The greatest example of harmony is perhaps the period between 1200 and 1800 AD, when most part of India was ruled by Muslim rulers, all of whom came from outside. It's remarkable that elsewhere Islam just swept across all the places where ever it went. Almost 100% of Persian Empire (covering Iran, Iraq, Turkey, Asia Minor and major parts of Middle East) and Arab land was converted into Islam over a few centuries. Traces of pre-Islamic culture and religions were wiped out since the decline of the Golden Age of Islam (8 to 12th Century AD). But despite the 600 years of Muslim rule in India, only a fraction of India had converted to Islam. From this point of view the Muslim rulers in India were undoubtedly much more tolerant than their Western counter parts. This is also an example of the Indian tradition of tolerance and harmony, that existed even before the advent of Islam in India. None of the Muslim rulers elsewhere in the world had non Muslims in critical positions as in India. Akbar's reign is just incredible from that point of view - 4 out of 9 in his Nava Ratna were Hindus. None of the Muslim rulers elsewhere in the world ever thought of amalgamating different religions and creating a new religion called Din-i-Ilahi like Akbar. Beyond the Islamic Golden Age, there were very few instances of free debates and discussions on religion and philosophy between people of various creed and cultures in the West. For three hundred years, the mullahs of the Ottoman Empire objected to the introduction of the printing press saying that the Word of God (the Qur’an) would be defiled if it came in contact with the wood or the metal of the press. It was only in the year 1728, three hundred years after it made its appearance in Christian Europe that the printing press was allowed into the Ottoman Empire. Contrary to that, Dara, one of Aurangzeb's brothers had translated Upanishad from Sanskrit to Persian. The first Ramayana in Bengali was written with the initiative of the first Muslim Rulers of Bengal. Has anyone heard of any Muslim King naming his capital after the a Hindu God? Well, that would be just a blasphemy in Arab world. But Tipu's capital was actually called Srirangapatnam - the city of Vishnu.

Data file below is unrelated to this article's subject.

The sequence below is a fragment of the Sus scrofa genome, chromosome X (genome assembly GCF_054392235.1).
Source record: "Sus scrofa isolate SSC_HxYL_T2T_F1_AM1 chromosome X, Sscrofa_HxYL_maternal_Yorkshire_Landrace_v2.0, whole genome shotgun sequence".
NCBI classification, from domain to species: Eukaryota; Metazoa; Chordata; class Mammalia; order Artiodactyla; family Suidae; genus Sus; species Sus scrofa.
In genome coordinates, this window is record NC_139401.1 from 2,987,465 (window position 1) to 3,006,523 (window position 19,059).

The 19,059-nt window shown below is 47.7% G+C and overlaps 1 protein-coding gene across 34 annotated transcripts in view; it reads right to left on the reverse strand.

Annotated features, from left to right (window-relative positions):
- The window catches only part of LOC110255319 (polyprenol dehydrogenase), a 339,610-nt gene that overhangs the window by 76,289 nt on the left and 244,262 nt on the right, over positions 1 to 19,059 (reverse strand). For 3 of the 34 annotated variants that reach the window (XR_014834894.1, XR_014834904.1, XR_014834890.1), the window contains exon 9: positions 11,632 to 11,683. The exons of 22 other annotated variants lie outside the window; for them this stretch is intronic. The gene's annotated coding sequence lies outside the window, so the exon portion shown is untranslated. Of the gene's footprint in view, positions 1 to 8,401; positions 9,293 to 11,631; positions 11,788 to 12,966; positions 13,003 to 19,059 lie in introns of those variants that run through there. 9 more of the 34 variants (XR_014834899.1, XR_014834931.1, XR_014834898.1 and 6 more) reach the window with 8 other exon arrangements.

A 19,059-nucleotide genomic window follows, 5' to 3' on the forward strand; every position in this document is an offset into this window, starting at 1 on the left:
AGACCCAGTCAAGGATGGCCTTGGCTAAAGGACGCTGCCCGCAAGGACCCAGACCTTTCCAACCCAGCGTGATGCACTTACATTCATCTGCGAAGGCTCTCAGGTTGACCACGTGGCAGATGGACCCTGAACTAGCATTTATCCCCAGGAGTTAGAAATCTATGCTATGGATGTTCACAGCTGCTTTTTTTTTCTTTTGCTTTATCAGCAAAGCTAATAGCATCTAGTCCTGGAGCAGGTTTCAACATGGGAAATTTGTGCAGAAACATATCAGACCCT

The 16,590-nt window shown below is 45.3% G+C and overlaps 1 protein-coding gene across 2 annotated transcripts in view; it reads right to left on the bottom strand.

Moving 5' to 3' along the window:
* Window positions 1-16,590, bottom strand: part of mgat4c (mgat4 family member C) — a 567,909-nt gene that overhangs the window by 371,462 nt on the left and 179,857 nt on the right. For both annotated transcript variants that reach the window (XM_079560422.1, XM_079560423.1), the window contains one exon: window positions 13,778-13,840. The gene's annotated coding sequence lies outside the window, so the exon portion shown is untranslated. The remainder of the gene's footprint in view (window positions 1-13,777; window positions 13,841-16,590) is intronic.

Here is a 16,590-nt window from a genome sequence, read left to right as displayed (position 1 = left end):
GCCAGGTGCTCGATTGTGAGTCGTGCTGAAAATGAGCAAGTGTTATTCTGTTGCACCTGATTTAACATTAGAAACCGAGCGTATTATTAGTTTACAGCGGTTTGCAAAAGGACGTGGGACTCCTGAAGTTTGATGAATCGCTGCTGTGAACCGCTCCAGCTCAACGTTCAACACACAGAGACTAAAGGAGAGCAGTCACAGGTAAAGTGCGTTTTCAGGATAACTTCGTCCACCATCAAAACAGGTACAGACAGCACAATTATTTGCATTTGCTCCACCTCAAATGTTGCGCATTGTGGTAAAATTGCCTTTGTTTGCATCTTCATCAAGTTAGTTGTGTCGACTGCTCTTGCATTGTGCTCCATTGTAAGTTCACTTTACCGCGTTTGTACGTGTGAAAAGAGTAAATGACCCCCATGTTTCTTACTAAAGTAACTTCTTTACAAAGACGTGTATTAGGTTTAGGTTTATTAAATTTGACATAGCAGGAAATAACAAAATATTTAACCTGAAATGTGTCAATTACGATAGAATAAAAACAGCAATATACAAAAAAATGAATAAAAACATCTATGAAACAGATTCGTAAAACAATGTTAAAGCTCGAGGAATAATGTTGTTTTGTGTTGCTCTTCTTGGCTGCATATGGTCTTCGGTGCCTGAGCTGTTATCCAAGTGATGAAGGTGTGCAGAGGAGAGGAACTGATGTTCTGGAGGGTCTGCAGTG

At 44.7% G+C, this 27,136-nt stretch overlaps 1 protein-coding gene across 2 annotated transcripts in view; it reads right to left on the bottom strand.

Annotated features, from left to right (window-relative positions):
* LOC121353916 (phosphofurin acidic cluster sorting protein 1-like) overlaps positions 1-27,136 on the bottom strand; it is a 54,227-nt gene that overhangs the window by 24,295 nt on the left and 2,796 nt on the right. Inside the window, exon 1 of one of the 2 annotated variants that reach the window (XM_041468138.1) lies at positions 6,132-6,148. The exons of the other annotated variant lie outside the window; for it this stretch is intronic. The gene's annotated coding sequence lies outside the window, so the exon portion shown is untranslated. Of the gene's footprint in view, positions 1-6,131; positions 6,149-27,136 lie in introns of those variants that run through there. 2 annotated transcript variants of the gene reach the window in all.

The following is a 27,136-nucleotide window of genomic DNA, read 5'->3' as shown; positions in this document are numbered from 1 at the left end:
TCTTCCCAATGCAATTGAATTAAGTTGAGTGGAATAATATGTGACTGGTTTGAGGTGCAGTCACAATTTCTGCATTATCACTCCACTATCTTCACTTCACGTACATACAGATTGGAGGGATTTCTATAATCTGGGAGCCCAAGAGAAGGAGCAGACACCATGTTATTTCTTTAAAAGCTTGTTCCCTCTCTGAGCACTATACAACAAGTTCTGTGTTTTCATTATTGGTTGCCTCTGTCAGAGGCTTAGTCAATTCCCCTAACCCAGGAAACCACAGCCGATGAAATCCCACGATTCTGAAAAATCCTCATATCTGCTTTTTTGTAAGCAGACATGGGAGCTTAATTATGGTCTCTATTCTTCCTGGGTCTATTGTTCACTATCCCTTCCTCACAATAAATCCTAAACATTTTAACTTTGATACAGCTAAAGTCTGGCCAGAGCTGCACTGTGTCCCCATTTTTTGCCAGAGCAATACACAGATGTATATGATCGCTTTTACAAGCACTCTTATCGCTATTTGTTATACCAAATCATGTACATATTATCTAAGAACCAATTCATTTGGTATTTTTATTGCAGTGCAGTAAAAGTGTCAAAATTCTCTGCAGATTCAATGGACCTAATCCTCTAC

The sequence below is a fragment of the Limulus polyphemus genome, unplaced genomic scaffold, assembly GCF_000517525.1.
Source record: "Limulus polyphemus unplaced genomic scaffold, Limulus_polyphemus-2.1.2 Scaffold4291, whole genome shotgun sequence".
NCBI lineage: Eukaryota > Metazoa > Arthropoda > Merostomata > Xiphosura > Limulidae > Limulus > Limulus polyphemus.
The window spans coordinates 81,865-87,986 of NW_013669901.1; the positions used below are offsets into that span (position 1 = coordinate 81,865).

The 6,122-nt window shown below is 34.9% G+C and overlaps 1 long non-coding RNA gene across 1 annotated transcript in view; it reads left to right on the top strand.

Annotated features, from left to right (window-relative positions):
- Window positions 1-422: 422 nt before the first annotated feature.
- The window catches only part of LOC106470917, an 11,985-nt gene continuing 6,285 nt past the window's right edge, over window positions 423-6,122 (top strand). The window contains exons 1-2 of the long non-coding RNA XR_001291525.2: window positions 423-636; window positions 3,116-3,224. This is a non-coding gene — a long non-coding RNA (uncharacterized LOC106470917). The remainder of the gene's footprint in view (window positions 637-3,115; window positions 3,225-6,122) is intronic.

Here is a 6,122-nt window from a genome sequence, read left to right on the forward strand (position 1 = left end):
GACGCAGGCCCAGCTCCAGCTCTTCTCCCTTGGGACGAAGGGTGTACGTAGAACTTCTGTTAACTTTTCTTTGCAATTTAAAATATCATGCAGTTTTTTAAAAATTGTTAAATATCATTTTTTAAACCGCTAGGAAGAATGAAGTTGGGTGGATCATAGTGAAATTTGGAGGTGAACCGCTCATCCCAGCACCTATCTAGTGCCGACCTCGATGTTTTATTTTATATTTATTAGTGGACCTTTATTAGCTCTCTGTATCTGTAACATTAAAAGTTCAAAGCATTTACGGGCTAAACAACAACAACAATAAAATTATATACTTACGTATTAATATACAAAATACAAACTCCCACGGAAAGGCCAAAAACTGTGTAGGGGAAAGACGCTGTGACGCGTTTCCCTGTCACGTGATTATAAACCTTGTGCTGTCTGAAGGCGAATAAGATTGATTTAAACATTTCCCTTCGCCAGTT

The other side of the story is also equally enchanting. The Bengali San Calendar, considered to be a Hindu calendar, was actually synched up with the lunar Hijri during Akbar's reign, but the counting remained Solar. That's why the date in the Bengali San calendar is quite close to that in Hijri. This means that my marriage, on some auspicious day as per Hindu norms, has a reference to the day when Prophet Mohammed marched from Mecca to Medina. Well, you might argue that Akbar might have forced this on the Bengalis. But then the Bengalis didn't change this ever - even after the death of Akbar or the end of the Muslim Rule in India. Is there any other place in this world where a Muslim calendar is synched up with Christian era or vice versa? Has anyone spoken about this? The sound of Shehnai is part of the ritual in any Hindu marriage in North India even though till date I haven't heard of any Hindu playing Shehnai. In older days even the staunch Brahmins used to invite the Muslim Shenai players to perform in their marriages. Is there any ritual in any part of the world where people of different faith play such a great role? Bismillah Khan's shehnai was one of the main attractions in the temples of Banaras till his death. Can you show me any single church or masjid in the world where a Hindu has been asked to sing Bhajan? Have you ever heard of any Hindu preferring the Brahmin Kishore Kumar Gangopadhyay over a Muslim Mohd. Rafi for religious reason? Have you ever heard of any actor becoming superstar by virtue of his religion? Khans are the rulers of Bollywood. Some of the richest Muslims, the likes of Wadias and Azim Premji, of the corporate world are in India. The biggest real estate company, Prestige, in Bangalore is owned by Muslims. One of the poorest persons, also a Muslim, from one of the remotest villages went on to become the top boss of India's premier defense research organization and later the President. Ask Abdul Kalam, ask Mohd. Rafi, ask the Wadias, ask Azharuddin, ask Bismillah Khan, ask Shahrukh Khan, ask Amjad Ali Khan and Ali Akbar Khan, ask the sexy Katrina Kaif, ask Omar Abdullah, ask Ghulam Ali if they have ever faced any discrimination? No.... India has never discriminated. That's why the Parsis never found any problem to establish the biggest business houses in India where as they had to flee from their home land - Persia. The Tatas are as much Indians as are the Birlas and Ambanis. Have you heard of anyone discriminating between Tatas and Ambanis because of their religion?